Oh my God! You totally rejected my story, and it was "perfect" for your line. The hero and heroine didn't have visible sex and I threw in a cute child. How could you do this to me? Would it help if I added an adorable dog?
Sweetheart is a "sweet" line. It's true what little sex occurs happens behind closed doors, but there are a few fundamental differences between Sweetheart and Champagne Rose, the two contemporary lines at The Wild Rose Press.
A child doesn't count.
Neither does a dog.
The centerpiece of every Sweetheart Rose is the growth of the emotional connection between the hero and the heroine. It's that yearning to find the perfect person, and the feeling that maybe--just maybe--this is the one person who'll see you for who you are, love you madly and still be there holding your hand when you're old and wrinkled.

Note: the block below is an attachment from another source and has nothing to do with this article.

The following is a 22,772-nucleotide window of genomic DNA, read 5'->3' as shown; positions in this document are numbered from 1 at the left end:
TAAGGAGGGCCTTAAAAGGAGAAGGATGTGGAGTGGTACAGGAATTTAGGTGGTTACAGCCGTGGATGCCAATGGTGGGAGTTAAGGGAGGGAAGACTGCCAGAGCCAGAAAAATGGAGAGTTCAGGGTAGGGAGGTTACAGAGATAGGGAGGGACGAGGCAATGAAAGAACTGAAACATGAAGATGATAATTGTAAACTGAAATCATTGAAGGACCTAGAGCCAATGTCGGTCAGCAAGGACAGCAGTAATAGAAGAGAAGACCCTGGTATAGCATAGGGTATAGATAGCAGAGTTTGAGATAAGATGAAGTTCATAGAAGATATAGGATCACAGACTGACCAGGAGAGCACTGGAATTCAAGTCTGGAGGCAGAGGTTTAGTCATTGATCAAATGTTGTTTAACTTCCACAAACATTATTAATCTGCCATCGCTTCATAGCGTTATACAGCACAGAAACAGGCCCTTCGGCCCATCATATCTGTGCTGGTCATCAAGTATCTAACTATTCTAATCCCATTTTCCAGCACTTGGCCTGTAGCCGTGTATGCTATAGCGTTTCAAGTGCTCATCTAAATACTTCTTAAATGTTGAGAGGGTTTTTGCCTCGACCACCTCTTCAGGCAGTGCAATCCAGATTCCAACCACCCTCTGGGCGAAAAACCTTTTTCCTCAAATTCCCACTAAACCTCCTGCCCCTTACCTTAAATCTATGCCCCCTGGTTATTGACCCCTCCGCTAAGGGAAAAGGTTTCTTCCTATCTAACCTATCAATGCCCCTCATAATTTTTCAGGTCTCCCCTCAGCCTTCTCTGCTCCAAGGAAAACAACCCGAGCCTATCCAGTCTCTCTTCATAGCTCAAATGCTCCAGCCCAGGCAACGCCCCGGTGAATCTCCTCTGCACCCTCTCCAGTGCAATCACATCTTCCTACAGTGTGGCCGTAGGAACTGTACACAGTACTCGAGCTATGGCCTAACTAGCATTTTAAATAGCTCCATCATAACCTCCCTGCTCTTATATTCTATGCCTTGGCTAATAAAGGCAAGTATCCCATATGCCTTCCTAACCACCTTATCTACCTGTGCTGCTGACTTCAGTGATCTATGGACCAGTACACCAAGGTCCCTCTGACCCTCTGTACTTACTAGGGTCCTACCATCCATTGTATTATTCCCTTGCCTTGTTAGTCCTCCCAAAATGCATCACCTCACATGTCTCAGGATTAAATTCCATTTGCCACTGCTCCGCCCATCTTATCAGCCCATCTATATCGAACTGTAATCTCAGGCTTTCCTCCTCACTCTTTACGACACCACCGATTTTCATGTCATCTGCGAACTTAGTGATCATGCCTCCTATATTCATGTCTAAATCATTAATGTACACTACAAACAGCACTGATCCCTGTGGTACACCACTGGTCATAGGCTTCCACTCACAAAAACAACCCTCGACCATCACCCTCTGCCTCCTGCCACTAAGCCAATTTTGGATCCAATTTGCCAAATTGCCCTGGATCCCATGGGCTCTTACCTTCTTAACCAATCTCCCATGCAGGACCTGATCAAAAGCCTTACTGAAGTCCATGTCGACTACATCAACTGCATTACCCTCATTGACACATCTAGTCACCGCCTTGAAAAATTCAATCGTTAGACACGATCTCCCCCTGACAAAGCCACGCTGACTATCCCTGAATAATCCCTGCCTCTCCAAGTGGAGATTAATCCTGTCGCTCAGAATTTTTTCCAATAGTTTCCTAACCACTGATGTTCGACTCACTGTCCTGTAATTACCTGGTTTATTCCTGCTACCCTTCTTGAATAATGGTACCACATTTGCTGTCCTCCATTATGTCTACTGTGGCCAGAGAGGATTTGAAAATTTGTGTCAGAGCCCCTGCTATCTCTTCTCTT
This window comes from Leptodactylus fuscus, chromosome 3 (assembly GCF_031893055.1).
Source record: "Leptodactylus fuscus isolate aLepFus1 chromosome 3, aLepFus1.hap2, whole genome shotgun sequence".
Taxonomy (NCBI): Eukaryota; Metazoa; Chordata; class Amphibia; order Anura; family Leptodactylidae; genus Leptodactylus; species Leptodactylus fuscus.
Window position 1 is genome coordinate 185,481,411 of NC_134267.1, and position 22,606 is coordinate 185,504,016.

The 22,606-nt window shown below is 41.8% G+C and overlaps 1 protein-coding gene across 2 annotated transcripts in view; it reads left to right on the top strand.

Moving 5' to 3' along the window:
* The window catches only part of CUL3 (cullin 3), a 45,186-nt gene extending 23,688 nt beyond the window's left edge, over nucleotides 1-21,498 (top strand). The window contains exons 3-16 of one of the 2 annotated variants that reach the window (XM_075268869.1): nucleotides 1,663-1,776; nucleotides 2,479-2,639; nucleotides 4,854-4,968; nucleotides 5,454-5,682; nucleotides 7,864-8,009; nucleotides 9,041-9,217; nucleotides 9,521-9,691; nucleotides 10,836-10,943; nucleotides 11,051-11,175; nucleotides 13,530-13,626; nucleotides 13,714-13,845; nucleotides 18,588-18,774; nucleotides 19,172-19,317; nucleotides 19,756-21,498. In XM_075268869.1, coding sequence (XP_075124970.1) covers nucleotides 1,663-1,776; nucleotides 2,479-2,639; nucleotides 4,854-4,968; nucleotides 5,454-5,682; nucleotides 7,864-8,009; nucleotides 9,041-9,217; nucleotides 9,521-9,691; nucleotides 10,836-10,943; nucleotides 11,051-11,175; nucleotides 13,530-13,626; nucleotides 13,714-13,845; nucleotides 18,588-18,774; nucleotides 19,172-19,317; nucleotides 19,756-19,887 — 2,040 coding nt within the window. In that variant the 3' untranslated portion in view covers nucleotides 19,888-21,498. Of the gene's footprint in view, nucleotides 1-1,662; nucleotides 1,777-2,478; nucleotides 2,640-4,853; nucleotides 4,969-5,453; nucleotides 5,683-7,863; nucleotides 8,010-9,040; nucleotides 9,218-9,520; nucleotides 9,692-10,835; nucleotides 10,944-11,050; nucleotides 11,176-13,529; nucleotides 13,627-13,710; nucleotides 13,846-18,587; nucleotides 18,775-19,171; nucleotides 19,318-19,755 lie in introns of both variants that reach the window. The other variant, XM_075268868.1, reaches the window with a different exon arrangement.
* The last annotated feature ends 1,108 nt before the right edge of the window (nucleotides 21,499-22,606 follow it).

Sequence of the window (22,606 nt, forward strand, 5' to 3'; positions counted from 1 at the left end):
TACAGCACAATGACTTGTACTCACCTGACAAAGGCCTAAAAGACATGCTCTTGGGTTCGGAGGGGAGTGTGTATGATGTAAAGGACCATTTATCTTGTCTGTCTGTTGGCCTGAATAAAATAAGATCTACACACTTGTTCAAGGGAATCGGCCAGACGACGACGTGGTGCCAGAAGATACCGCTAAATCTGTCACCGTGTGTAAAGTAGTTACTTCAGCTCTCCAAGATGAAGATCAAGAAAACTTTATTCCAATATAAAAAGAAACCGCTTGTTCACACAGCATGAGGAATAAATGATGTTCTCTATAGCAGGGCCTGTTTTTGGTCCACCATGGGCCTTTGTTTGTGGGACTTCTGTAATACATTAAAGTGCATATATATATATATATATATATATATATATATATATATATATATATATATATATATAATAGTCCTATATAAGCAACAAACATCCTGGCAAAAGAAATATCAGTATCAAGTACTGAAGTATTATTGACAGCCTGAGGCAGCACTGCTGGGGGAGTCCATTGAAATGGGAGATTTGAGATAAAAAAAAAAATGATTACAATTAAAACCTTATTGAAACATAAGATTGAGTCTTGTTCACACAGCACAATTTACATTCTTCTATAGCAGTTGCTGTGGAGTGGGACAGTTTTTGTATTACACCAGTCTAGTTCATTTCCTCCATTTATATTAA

Because of our target audience, excessive swearing and strongly graphic depictions of sexual attraction don't work. If your heroine spends all her time staring at the hero's crotch, or you "close the door" after the hero slides his hands under her skirt, a suggestion would be to shift the focus to what your people are feeling and shut that door a little earlier.
We're in the business of warm-fuzzies, and while a child or pet are good elements, they need to work for the story. There's a big difference in a heroine with a son she leaves at daycare while her story plays out with the hero, and a heroine who will stand up and fight for her son, even if the hero happens to be her son's teacher.
If you have any questions, let us know. We're always looking for a warm, feel-good read.